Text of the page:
Stories of boarding school budget cuts and layoffs have been moving through the tight knit school grapevine and in some cases published in the paper "Emma Willard trimming $1.5M from budget by 2011" give us great pause. We know these people and these are our schools.
With shrinking endowments, reduced endowment income, potentially smaller pools of full pay applicants, and increasing financial aid need, no piece of a boarding school budget lives free from cost cutting pressures. Here in our office we're just like everyone else. How can we be more economical and what can we do to decrease our costs- all while maintaining and improving our services?
If the anecdotes and published stories that we're hearing are accurate- and we believe they are- boarding school heads and trustees seem to have turned quickly toward cutting faculty as quick way to reduce costs. It's easy to see why. Faculty salaries and positions are tangible and their cost savings quickly accountable.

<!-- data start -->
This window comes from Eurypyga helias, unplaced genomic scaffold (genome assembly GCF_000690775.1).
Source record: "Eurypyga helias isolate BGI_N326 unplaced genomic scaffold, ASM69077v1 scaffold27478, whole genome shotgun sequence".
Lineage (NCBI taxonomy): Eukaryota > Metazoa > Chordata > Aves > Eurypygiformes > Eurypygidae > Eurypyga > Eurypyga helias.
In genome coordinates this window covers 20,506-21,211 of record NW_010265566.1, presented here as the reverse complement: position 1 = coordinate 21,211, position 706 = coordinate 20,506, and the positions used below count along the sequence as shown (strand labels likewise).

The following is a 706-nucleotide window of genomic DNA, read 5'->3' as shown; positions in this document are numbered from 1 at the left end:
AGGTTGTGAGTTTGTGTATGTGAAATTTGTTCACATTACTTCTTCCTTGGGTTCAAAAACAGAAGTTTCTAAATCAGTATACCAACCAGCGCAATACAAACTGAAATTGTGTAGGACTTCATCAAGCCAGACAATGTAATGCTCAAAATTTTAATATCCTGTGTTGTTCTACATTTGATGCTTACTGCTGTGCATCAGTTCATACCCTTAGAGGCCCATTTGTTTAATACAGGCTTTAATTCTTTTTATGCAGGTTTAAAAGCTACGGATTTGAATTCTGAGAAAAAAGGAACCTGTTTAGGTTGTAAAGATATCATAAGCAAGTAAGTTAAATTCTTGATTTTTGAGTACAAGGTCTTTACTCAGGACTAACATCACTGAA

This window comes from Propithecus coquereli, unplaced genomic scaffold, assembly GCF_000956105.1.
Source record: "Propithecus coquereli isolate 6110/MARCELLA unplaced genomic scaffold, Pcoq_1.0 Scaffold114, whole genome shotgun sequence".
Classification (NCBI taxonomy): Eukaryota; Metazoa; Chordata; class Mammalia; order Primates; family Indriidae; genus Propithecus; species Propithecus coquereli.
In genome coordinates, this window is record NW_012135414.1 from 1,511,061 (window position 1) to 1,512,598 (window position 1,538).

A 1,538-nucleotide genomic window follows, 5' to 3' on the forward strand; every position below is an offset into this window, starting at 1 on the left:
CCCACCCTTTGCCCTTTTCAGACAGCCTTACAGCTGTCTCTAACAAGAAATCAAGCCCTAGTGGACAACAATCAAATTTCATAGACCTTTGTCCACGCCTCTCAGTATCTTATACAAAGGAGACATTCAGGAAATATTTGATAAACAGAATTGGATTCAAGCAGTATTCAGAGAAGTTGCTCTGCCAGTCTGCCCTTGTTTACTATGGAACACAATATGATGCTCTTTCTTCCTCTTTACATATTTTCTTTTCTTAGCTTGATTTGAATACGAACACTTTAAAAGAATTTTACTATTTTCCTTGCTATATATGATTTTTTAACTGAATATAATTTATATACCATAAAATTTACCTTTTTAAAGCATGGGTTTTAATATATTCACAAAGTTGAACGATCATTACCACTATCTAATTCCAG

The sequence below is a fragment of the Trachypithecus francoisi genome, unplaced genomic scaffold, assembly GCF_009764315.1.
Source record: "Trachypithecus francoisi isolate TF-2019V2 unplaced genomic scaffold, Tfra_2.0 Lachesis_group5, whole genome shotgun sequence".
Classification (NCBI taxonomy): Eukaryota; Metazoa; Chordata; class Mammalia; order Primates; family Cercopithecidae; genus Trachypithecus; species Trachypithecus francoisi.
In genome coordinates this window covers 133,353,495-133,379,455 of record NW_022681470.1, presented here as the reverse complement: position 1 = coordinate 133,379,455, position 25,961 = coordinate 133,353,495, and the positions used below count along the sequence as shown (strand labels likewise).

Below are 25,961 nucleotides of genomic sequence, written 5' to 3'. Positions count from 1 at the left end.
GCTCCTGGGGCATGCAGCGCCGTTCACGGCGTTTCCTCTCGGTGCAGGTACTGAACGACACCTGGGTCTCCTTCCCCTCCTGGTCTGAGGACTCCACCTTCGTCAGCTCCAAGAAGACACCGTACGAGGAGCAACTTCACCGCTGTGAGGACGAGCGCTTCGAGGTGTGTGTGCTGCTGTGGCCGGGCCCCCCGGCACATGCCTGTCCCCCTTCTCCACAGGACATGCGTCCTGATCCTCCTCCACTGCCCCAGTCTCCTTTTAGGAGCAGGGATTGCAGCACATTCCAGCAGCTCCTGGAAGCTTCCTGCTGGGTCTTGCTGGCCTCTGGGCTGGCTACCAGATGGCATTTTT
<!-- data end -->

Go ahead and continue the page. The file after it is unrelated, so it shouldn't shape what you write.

Around the office- prompted by some reading- we found ourselves debating out loud whether, or not, layoffs are indeed the best way for schools to reduce costs. We began with the notion that boarding school is a living, breathing organism/community that, while required to live within its means, must also remain as healthy as possible for its current and future students.
Can schools look at ways other than layoffs to reduce costs- cost reduction methods that might keep the school fabric/community more healthy in the long-run?
Voluntary wage cuts?
Pension contribution cuts?
Across the board wage reductions and company wide spending cuts affect more people, but, keeping employees- even at reduced rate- might be a strategy better suited to a boarding school community that a layoffs. Group sacrifice and effort can build mission loyalty. Most importantly, in a boarding school, a good, well seasoned, faculty who understand and want to live among teenagers, is a school's single greatest asset.
As Craig Reider, Director of Human Resources at Global Tungsten & Powders (Towanda, Pa.) told the New York Times: "We have a very skilled and competent work force and the last thing we want to do is lose them when we're assuming this economy is going to come back."